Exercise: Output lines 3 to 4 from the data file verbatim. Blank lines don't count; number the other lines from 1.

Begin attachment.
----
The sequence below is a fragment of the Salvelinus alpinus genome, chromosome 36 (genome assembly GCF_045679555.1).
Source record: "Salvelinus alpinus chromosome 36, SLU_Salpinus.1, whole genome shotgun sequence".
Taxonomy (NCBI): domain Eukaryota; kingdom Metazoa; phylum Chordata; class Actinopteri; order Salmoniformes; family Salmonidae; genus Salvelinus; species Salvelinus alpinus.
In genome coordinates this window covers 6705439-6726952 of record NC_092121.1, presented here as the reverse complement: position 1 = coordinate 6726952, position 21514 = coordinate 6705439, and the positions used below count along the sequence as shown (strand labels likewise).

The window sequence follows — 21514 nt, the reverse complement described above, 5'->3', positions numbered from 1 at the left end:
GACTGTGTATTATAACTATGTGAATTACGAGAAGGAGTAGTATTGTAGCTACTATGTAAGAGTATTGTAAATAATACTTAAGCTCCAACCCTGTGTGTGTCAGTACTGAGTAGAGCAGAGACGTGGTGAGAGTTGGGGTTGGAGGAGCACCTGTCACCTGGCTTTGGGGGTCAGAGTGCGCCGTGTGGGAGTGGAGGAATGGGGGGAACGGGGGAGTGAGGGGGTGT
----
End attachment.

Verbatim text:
Taxonomy (NCBI): domain Eukaryota; kingdom Metazoa; phylum Chordata; class Actinopteri; order Salmoniformes; family Salmonidae; genus Salvelinus; species Salvelinus alpinus.
In genome coordinates this window covers 6705439-6726952 of record NC_092121.1, presented here as the reverse complement: position 1 = coordinate 6726952, position 21514 = coordinate 6705439, and the positions used below count along the sequence as shown (strand labels likewise).